Josep Taberner and his son Salvador, from Guils de Cerdanya, open a textile store at number 15 Carrer Boqueria.
Salvador Taberner moves the shop to number 23 on the same street, which at that time enjoyed bustling commercial activity.
After repeated requests from the people of Barcelona, the government of Isabel II agrees to knock down the city walls.
Store in Pla de la Boqueria. Detail from the painting by Achille Battistuzzi from 1873 exhibited at the MNAC (National Art Museum of Catalonia) in Barcelona.
Salvador Taberner moves the store again to number 1 Carrer Boqueria, to larger premises cornering with Pla de la Boqueria, just a few metres from the Gran Teatro del Liceo opera house in Barcelona. This was the location of the old entrance, knocked down in 1777, where tradition places the martyrdom of Saint Eulalia in Roman times, thus the new store was known by the people of Barcelona as Almacenes Santa Eulalia.
His son Domingo Taberner expands the establishment to the adjoining premises of numbers 3, 5, and 7 Carrer Boqueria. At that time the store already had a prestigious reputation as it was one of the biggest and best-stocked in Barcelona.
Blueprints of the new building in Pla de la Boqueria in 1868.
Domingo Taberner decides to demolish the four buildings and build a new one in their place where he puts, on the top, an image of Saint Eulalia that can still be seen today. The modernista architect Pere Falqués, creator of the streetlamps on Passeig de Gràcia, supervises the permit and construction begins at the end of 1899.
The new building, bigger and more stately than the earlier ones, is inaugurated as a spectacular establishment with several floors and with the now official name of ‘Grandes Almacenes Santa Eulalia’.
Store in Pla de la Boqueria in 1928.
Domingo Taberner, by this time a great man of business and finance with interests in several sectors, looks for a partner to manage the business. He finds Lorenzo Sans Vidal, who already had plenty of experience in the trade as he'd owned a textile store since 1884, called Las Columnas and also in Carrer Boqueria, at number 28.
Domingo Taberner dies with no descendants and his widow sells her share to Sans, who himself dies two years later.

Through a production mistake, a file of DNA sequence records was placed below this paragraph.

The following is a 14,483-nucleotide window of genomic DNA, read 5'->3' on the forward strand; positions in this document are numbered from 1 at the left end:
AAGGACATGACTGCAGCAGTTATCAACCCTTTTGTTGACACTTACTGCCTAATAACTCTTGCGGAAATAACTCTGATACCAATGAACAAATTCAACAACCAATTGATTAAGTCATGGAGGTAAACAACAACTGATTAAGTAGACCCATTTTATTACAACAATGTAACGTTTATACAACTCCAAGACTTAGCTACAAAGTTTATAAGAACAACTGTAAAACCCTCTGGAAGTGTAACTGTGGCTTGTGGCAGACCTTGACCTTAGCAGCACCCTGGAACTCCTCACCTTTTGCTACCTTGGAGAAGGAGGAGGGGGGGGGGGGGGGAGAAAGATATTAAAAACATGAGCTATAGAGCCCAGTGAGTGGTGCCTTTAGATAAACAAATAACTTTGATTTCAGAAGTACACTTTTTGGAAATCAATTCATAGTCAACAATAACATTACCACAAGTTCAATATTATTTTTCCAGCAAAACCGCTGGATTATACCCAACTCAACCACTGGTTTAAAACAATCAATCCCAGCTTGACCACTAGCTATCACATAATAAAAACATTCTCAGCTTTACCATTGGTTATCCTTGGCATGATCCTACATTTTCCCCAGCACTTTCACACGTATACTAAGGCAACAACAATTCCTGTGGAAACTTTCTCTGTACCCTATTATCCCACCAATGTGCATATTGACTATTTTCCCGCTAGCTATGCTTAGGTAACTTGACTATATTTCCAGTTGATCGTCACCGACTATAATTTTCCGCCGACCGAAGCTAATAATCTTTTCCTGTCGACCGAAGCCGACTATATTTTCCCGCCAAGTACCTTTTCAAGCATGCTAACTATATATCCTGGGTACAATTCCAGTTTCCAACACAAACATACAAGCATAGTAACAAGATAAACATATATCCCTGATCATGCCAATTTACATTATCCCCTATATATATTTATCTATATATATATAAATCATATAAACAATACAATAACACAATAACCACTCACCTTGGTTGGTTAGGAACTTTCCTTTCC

His son, Luis Sans Marcet, takes over the business at just 22 years of age. His uncle Joan Marcet, owner of the Marcet Bank in Terrassa, helps him with the management.
Illustration from 1885 of the ‘Las Columnas’ store at number 28 Carrer Boqueria.
Lorenzo Sans together with his wife, his son Luis and his daughters in 1915.
Advertising posters designed by the famous poster artists José Luis Rey and Henry Ballesteros between 1927 and 1934, in line with the artistic movement of the period.
Façade and interior of the store in Pla de la Boqueria after the reform.
The company is collectivised during the Spanish Civil War and its name changed to Santeulalia, without the ‘a’ of Santa, used to manufacture military uniforms for officers. An article in a local newspaper questions the usefulness of a company dedicated to haute couture in the new republican society.
Announcement from 1929 informing clients about the made-to-measure military uniforms.
The haute couture workshop and the sale of fabrics and accessories for women are moved to number 60 Passeig de Gràcia. The inauguration of the spectacular store of more than 2500 m2 has to be delayed a few days in mourning for the death of Alfonso XIII in Rome.
A few days later the first fashion show for the prestigious Spanish Haute Couture Cooperative takes place in the dome of the Coliseo Theatre, with the participation of Santa Eulalia and other big companies in the sector.
The tailoring workshop and sale of men’s accessories are moved to number 93 Passeig de Gràcia, with the store on Carrer Boqueria closing for good after more than 100 years in the city’s historic centre.
Santa Eulalia inaugurates a store in Tangiers. In 1950, in the Hotel Minzah, the collections from Barcelona are presented, enjoying huge success among the international colony. The store would close some years later due to political instability in North Africa.
Lorenzo Sans Roig, third generation, joins the Santa Eulalia team.